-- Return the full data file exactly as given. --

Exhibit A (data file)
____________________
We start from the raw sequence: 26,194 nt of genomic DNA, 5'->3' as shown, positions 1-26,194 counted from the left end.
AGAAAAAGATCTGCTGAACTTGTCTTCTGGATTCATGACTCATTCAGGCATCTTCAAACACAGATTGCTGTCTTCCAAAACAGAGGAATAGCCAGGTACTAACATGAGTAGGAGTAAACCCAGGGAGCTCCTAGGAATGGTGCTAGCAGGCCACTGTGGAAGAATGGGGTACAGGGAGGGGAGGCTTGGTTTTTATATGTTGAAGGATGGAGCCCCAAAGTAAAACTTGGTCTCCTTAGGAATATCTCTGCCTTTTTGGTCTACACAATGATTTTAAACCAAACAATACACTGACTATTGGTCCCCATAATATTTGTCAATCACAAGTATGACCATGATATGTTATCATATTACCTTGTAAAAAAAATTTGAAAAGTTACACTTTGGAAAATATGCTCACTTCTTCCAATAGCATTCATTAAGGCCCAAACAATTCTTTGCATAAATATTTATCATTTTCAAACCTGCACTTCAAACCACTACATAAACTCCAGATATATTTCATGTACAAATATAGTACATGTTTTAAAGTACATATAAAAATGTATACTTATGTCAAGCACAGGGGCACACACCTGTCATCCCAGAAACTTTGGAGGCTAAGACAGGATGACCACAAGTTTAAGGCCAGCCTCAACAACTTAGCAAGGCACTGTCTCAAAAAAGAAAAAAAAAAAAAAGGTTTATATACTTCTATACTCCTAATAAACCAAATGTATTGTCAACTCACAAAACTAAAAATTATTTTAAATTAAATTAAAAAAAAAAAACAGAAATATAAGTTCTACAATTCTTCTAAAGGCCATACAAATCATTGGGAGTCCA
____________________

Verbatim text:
We start from the raw sequence: 26,194 nt of genomic DNA, 5'->3' as shown, positions 1-26,194 counted from the left end.
AGAAAAAGATCTGCTGAACTTGTCTTCTGGATTCATGACTCATTCAGGCATCTTCAAACACAGATTGCTGTCTTCCAAAACAGAGGAATAGCCAGGTACTAACATGAGTAGGAGTAAACCCAGGGAGCTCCTAGGAATGGTGCTAGCAGGCCACTGTGGAAGAATGGGGTACAGGGAGGGGAGGCTTGGTTTTTATATGTTGAAGGATGGAGCCCCAAAGTAAAACTTGGTCTCCTTAGGAATATCTCTGCCTTTTTGGTCTACACAATGATTTTAAACCAAACAATACACTGACTATTGGTCCCCATAATATTTGTCAATCACAAGTATGACCATGATATGTTATCATATTACCTTGTAAAAAAAATTTGAAAAGTTACACTTTGGAAAATATGCTCACTTCTTCCAATAGCATTCATTAAGGCCCAAACAATTCTTTGCATAAATATTTATCATTTTCAAACCTGCACTTCAAACCACTACATAAACTCCAGATATATTTCATGTACAAATATAGTACATGTTTTAAAGTACATATAAAAATGTATACTTATGTCAAGCACAGGGGCACACACCTGTCATCCCAGAAACTTTGGAGGCTAAGACAGGATGACCACAAGTTTAAGGCCAGCCTCAACAACTTAGCAAGGCACTGTCTCAAAAAAGAAAAAAAAAAAAAAGGTTTATATACTTCTATACTCCTAATAAACCAAATGTATTGTCAACTCACAAAACTAAAAATTATTTTAAATTAAATTAAAAAAAAAAAACAGAAATATAAGTTCTACAATTCTTCTAAAGGCCATACAAATCATTGGGAGTCCA